## Standards for Mathematical Practice

While the standards describe the content that students should know and what students should be able to do with the mathematical content, there is also another set of standards that define mathematical practice. These standards are not unique to any particular grade level rather they should be intertwined throughout mathematics teaching and learning at all levels.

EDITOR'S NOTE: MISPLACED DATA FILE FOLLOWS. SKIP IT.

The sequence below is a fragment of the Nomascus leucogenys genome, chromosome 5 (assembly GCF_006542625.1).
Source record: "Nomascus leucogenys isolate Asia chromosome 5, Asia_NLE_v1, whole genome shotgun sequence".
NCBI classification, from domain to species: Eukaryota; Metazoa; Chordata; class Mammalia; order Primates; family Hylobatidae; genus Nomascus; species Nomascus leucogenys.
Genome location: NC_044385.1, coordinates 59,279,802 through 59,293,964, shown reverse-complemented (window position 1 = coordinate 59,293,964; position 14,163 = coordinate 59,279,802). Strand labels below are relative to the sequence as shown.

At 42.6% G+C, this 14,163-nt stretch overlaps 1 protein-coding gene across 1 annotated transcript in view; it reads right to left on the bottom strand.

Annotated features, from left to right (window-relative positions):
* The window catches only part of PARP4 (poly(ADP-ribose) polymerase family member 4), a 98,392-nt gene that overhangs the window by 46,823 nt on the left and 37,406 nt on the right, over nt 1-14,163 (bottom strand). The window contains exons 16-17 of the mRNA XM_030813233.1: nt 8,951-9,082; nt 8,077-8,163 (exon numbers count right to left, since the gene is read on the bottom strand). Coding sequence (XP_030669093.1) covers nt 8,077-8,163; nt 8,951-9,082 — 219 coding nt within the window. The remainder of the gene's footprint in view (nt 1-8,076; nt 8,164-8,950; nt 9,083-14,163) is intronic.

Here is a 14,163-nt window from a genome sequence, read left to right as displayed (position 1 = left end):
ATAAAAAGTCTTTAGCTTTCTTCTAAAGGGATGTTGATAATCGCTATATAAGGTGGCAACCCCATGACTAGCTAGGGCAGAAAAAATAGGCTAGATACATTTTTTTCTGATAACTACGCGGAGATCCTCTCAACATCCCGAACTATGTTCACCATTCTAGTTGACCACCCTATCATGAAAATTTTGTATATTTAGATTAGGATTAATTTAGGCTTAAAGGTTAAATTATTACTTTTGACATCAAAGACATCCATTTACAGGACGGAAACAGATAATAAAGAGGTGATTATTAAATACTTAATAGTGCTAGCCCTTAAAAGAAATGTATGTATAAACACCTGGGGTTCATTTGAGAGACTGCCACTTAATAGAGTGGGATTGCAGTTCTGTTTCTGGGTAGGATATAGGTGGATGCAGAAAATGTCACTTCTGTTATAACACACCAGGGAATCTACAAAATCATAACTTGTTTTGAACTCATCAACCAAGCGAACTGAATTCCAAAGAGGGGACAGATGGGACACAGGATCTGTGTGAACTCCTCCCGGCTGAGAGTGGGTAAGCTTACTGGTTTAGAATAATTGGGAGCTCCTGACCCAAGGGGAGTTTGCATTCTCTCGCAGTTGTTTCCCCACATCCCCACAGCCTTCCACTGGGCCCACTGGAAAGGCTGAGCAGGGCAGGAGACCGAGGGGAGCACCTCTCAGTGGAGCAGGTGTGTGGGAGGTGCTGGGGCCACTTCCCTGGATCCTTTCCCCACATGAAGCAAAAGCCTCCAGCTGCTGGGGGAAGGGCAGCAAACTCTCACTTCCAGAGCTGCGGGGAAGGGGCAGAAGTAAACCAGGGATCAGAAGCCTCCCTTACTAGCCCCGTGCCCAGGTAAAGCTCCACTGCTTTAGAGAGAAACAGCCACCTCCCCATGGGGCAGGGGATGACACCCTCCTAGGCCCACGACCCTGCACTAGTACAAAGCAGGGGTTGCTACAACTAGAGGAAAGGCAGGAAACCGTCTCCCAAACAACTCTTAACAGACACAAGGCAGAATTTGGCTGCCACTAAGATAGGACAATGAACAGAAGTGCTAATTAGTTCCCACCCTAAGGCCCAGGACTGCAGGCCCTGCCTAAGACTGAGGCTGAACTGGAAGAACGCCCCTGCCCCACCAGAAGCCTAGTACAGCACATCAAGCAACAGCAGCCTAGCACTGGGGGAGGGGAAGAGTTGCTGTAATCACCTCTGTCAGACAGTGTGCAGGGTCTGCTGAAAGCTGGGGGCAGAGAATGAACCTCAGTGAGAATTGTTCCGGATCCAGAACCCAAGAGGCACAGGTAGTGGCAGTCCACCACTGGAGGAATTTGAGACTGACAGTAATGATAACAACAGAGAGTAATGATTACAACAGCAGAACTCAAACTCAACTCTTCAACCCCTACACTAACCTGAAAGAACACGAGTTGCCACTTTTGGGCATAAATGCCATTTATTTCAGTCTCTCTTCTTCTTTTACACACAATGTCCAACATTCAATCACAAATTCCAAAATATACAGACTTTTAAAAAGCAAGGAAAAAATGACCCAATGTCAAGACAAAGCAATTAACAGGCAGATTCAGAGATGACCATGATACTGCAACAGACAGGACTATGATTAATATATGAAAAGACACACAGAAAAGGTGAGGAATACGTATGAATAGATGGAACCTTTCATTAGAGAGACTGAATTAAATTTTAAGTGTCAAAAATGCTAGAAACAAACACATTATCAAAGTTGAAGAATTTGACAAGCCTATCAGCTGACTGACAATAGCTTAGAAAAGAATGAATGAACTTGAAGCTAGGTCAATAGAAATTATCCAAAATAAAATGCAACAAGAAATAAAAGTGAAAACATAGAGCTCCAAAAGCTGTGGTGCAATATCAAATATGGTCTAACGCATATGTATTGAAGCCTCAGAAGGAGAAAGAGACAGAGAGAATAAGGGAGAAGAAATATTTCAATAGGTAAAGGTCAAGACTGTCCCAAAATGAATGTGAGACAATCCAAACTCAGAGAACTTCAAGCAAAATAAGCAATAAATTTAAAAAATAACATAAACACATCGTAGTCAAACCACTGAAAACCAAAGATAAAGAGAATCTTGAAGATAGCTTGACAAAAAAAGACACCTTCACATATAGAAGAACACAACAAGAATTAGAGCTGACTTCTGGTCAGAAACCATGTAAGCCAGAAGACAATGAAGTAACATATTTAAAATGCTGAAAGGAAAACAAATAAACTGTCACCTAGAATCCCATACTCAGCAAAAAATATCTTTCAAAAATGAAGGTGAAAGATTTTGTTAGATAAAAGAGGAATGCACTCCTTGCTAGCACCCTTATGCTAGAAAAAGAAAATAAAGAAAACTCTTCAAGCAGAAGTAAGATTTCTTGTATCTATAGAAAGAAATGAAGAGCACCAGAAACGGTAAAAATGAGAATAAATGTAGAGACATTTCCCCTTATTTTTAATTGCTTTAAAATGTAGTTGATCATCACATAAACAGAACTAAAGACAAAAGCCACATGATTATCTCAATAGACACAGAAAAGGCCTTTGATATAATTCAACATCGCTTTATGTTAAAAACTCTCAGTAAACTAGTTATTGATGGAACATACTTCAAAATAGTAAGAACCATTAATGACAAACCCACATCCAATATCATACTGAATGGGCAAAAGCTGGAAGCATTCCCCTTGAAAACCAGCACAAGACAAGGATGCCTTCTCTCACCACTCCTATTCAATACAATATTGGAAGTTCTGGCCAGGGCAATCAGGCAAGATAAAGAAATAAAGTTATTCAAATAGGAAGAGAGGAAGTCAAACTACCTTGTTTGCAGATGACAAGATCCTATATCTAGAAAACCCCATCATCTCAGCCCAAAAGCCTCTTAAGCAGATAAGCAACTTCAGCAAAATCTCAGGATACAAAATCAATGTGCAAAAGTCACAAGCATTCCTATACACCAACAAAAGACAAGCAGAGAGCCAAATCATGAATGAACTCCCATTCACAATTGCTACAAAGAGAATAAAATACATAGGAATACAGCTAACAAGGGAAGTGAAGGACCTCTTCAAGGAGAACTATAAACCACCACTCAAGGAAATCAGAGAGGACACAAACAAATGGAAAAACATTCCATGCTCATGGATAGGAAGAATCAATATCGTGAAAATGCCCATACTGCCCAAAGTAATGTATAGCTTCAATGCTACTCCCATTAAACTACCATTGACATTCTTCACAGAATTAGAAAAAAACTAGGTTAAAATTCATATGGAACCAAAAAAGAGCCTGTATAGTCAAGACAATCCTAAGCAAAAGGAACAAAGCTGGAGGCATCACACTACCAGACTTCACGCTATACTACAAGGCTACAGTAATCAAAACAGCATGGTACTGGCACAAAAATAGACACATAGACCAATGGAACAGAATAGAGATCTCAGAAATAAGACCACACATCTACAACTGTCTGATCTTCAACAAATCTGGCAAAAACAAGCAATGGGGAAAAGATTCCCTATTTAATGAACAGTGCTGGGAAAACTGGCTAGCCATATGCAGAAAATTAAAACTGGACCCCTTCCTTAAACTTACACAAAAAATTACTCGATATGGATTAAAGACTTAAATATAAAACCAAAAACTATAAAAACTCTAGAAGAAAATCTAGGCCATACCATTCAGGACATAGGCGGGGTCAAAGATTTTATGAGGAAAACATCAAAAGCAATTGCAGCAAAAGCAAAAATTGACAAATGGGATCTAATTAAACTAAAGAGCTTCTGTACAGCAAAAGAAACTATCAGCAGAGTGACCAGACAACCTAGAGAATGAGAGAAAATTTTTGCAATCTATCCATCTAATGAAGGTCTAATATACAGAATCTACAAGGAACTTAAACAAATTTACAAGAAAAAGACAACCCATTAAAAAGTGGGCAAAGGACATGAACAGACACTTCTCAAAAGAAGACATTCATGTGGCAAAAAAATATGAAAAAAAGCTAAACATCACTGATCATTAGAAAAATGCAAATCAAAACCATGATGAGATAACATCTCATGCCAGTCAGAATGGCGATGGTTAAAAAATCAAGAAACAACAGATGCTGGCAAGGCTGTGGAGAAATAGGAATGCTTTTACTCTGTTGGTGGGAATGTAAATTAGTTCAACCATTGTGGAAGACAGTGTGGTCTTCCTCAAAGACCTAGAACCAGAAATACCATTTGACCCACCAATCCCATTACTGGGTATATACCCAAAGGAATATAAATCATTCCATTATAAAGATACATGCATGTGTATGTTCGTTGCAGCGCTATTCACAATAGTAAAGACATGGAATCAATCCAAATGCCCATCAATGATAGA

The Standards for Mathematical Practice describe ways in which developing student practitioners of the discipline of mathematics increasingly ought to engage with the subject matter as they grow in mathematical maturity and expertise throughout the elementary, middle and high school years. Designers of curricula, assessments, and professional development should all attend to the need to connect the mathematical practices to mathematical content in mathematics instruction (CCSS for Mathematics, p. 8). The Standards for Mathematical Content are a balanced combination of procedure and understanding. Expectations that begin with the word “understand” are often especially good opportunities to connect the practices to the content. Students who lack understanding of a topic may rely on procedures too heavily. Without a flexible base from which to work, they may be less likely to consider analogous problems, represent problems coherently, justify conclusions, apply the mathematics to practical situations, use technology mindfully to work with the mathematics, explain the mathematics accurately to other students, step back for an overview, or deviate from a known procedure to find a shortcut. In short, a lack of understanding effectively prevents a student from engaging in the mathematical practices (CCSS for Mathematics, p. 8). |